“You can pay more for Medicare if you have a higher income,” said Emily Gang, owner of The Medicare Coach. “There are ways to appeal the high-income penalty, but Medicare doesn’t adjust this amount on their own, so you need to be proactive.”

Make Your Money Work for You

In 2021, the highest earners will pay up to $504.90 per month for Medicare Part B Premiums.

See: The Biggest Problems Facing Social Security

Veterans Will Incur a Penalty for Not Taking Part B Medicare

“Veterans often think that they don’t need to sign up for Part B because they have VA benefits,” said Kathe Kline, founder of MedicareQuick. “However, VA Medical benefits are not considered ‘creditable coverage’ and are generally not guaranteed (meaning Congress can change the benefit or take it away).”

Creditable coverage is coverage that is just as good as Medicare’s coverage.

“If [VA medical benefits] are taken away in the future, then the veteran will have to pay a 10% penalty for every year they did not have Part B,” Kline said. “To make it more confusing, Veteran’s drug benefits are considered creditable.”

Read: When Social Security Runs Out: What the Program Will Look Like in 2035

If You Delay Signing Up for Medicare, Late Penalties Apply

Although you may already know about the late penalties, this information bears repeating.

Most people sign up for Medicare Part A (hospitalization) and Part B (medical) during their initial Medicare enrollment period, which begins three months before you turn 65 and ends three months after you turn 65. However, if you don’t, late penalties will apply.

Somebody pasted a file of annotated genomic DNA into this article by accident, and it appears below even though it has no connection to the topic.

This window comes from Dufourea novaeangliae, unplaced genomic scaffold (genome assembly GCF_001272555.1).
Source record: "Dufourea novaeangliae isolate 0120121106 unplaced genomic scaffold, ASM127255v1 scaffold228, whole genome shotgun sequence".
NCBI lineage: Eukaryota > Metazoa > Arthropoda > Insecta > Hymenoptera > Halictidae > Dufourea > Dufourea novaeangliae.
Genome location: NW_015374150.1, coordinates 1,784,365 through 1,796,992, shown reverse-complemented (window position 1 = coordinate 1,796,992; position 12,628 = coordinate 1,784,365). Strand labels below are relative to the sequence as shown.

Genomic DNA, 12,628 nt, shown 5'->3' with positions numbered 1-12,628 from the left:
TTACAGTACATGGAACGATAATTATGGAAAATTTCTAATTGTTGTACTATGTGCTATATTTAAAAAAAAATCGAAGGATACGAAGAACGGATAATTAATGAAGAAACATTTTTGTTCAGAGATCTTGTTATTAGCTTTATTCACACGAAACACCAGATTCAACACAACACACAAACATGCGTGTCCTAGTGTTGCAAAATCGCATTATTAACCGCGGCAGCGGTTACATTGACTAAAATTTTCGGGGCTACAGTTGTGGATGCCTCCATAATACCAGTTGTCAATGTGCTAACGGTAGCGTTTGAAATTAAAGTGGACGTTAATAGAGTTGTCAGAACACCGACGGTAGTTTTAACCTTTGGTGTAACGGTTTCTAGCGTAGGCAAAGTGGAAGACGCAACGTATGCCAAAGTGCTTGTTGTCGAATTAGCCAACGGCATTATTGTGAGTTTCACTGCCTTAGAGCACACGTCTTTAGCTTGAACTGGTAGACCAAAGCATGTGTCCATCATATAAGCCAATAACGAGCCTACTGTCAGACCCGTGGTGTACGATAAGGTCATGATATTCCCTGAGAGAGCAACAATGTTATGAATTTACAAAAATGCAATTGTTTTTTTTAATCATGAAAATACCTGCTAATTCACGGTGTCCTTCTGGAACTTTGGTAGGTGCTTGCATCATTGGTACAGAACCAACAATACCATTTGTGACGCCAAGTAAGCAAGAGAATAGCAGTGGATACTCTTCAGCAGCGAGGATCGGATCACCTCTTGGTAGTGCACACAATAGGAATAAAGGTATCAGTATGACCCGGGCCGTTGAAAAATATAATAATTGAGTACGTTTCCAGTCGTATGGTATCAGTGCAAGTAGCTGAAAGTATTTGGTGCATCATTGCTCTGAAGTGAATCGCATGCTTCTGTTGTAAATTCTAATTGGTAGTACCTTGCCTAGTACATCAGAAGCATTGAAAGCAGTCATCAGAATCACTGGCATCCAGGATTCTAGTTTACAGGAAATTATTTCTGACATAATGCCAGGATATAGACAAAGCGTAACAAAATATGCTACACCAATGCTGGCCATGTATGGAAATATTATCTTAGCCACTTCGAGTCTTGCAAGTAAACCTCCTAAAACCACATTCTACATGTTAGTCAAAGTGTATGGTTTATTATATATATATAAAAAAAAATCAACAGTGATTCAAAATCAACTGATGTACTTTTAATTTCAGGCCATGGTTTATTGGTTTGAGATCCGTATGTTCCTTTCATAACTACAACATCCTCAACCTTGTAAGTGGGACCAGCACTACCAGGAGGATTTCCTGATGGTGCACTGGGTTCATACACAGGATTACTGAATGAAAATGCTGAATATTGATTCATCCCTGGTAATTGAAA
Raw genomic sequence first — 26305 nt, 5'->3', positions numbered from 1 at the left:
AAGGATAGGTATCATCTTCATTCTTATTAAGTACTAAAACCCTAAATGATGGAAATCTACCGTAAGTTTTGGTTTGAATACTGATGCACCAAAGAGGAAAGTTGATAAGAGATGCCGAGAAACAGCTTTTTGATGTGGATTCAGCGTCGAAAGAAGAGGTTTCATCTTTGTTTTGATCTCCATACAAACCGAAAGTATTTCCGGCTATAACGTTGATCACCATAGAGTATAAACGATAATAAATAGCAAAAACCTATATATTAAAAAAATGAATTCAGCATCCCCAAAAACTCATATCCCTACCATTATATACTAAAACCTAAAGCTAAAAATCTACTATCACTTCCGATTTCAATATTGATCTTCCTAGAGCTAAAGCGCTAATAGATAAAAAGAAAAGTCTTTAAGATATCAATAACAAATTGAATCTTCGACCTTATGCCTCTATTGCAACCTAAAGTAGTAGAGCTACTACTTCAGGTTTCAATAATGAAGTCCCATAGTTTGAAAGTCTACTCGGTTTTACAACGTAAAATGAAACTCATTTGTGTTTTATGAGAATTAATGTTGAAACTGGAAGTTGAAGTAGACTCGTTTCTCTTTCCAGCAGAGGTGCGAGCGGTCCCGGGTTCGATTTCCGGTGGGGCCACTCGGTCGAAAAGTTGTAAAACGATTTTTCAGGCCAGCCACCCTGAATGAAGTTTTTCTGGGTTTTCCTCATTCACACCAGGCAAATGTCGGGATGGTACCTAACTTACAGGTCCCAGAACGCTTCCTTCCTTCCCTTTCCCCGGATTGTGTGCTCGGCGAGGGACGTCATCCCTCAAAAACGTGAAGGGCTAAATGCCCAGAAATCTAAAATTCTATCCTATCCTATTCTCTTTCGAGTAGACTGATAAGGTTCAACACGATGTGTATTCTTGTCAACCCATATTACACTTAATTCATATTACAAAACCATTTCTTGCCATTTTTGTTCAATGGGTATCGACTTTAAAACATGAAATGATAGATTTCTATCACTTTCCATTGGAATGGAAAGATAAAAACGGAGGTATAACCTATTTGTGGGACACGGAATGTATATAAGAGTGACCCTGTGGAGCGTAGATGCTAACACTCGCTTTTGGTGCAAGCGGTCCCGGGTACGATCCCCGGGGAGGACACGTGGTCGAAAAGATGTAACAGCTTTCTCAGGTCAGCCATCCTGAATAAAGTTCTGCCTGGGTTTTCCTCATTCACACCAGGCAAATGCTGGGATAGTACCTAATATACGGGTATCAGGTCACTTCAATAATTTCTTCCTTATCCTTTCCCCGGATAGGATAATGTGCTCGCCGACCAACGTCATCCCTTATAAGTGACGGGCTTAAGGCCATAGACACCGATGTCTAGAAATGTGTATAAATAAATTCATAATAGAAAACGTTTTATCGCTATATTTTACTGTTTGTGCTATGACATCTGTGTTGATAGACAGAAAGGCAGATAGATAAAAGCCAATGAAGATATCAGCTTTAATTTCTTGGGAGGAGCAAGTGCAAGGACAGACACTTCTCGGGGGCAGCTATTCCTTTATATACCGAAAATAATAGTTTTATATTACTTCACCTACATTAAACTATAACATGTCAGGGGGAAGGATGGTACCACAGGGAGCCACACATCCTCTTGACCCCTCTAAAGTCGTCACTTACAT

If you have to pay for Part A coverage, and you don’t sign up during your enrollment period, you may have to pay a 10% higher monthly premium for twice the number of years you delayed signing up.

If you don’t sign up for Part B during your initial enrollment period, a lifetime penalty gets added to your monthly Part B premium and increases 10% for each year you wait to enroll unless you qualify for a Special Enrollment Period.

To avoid a Medicare Part D (prescription drugs) enrollment penalty, you have to either have creditable prescription drug coverage through sources such as a former employer or union, Veterans Affairs or individual health insurance coverage.

If you don’t, Medicare suggests that you consider enrolling in Medicare drug coverage once you’re eligible. It’s important to note that if you don’t sign up for Medicare drug coverage when you’re initially eligible and you don’t have creditable prescription drug coverage for a period of 63 days in a row, you may pay a penalty if you sign up for Medicare drug coverage at a later time.

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Last updated: Sept. 29, 2021

About the Author

Cynthia Measom is a personal finance writer and editor with over 12 years of collective experience. Her articles have been featured in MSN, Aol, Yahoo Finance, INSIDER, Houston Chronicle, The Seattle Times and The Network Journal. She attended the University of Texas at Austin and earned a Bachelor of Arts degree in English.